Thousands of people are set to take to the streets of London for the annual Pride parade, amid increased security.
The event takes place two weeks after a mass shooting at a gay nightclub in Orlando in Florida, in which 49 people were killed.
After the attack, Scotland Yard vowed to up the visible police presence in London on Saturday in a bid to provide reassurance.
The usual celebratory atmosphere featuring song and dance will stop for a one-minute period of reflection this afternoon in memory of the Orlando victims.
It is expected there could be a bigger attendance this year, with people keen to show support for the Lesbian Gay Bisexual and Transgender community.
Campaigner Peter Tatchell, who was involved in organising the first Pride and will take part in his 43rd parade, said people must unite against hate.
He said: "In the wake of the horrific mass murder of LGBT people by an Islamist gunman in Orlando, we are highlighting the need for dialogue, unity and solidarity between the Muslim and LGBT communities - to oppose all hate."
Met Police commissioner Sir Bernard Hogan-Howe has urged people to "take reasonable precaution" but added there is no intelligence to suggest there is a planned attack on London or the march.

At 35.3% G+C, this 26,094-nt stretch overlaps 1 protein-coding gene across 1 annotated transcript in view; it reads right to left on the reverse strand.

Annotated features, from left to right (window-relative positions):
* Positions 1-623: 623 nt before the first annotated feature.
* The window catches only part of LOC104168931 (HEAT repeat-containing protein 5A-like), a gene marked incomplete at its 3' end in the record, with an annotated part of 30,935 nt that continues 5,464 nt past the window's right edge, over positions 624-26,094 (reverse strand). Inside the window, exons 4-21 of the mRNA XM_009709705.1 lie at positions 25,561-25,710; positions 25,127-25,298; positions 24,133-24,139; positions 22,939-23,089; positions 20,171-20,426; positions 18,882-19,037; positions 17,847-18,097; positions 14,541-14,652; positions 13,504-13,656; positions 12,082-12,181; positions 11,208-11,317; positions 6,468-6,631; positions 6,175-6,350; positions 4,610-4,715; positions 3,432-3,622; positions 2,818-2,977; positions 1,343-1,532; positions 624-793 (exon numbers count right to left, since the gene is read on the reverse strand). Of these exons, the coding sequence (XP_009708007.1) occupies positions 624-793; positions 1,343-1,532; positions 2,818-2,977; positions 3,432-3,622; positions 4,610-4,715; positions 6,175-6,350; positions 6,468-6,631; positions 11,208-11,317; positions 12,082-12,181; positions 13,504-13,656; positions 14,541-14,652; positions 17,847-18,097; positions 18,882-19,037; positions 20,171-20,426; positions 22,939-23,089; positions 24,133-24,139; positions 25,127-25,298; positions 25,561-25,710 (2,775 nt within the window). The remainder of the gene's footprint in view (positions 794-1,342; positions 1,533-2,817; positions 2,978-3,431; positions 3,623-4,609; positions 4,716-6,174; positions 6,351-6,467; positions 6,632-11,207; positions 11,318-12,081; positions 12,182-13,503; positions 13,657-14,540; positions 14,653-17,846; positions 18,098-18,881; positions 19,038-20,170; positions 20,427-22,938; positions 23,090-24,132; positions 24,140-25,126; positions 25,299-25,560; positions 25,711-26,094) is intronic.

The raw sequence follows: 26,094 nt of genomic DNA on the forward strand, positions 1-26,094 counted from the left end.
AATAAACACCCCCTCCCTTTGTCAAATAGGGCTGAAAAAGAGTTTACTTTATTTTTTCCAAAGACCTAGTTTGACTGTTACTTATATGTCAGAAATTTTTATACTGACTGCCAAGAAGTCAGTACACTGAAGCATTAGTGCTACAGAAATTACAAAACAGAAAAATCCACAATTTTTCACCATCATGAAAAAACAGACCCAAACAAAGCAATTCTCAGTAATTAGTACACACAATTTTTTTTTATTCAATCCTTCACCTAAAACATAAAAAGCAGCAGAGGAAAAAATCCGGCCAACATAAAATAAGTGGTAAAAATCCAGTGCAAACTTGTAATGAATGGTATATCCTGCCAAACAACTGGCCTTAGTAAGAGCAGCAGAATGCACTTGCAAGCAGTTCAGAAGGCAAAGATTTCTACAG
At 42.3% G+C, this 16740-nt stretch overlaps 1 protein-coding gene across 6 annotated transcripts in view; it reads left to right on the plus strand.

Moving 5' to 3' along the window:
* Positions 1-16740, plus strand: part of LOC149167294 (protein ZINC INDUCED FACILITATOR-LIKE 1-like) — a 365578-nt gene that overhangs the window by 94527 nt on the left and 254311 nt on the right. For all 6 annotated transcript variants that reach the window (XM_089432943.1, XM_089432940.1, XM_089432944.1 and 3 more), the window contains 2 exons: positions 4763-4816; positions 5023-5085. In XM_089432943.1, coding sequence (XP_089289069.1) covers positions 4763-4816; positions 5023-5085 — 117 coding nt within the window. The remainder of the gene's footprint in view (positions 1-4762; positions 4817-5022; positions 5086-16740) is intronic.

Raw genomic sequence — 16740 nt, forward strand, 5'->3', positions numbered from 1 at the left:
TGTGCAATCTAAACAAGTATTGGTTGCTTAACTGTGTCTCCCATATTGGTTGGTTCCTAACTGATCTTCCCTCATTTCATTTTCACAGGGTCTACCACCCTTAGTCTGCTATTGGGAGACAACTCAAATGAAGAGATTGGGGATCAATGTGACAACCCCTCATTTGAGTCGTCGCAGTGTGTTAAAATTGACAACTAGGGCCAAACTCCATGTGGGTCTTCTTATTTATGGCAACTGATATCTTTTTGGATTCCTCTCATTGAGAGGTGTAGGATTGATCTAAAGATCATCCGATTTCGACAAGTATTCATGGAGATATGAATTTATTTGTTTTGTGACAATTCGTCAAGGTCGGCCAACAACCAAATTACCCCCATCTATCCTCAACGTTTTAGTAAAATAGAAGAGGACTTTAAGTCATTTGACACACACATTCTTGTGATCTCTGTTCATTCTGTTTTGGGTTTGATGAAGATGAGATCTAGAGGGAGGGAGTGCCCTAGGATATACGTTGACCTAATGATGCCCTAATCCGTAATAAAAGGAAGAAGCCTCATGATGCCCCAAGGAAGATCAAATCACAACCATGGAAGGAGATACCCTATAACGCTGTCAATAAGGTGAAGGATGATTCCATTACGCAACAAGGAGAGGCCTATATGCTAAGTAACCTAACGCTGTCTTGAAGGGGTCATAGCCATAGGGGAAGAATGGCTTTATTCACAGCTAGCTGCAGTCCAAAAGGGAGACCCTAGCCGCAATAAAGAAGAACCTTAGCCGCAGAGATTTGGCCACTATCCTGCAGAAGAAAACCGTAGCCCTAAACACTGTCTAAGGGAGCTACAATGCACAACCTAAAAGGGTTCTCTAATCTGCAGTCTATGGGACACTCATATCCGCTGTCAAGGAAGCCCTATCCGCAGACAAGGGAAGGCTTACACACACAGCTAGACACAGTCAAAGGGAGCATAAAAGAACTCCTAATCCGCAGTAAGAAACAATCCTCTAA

This year more than a hundred Met officers will take part in the parade, which will also feature more than 200 military personnel.
For the first time there will be a Red Arrows flypast, in an effort to show support within the Armed Forces for the LGBT community.
Almost 300 groups including charities, religious organisations and businesses, are due to take part in the parade, which is known for its vibrancy and colour.
Participants will leave Portland Place at 1pm and follow a route to Whitehall.
The Mayor of London Sadiq Khan will address the crowd, who will also be treated to performances by Britain's Got Talent judge Alesha Dixon and former X Factor contestant Jake Quickenden.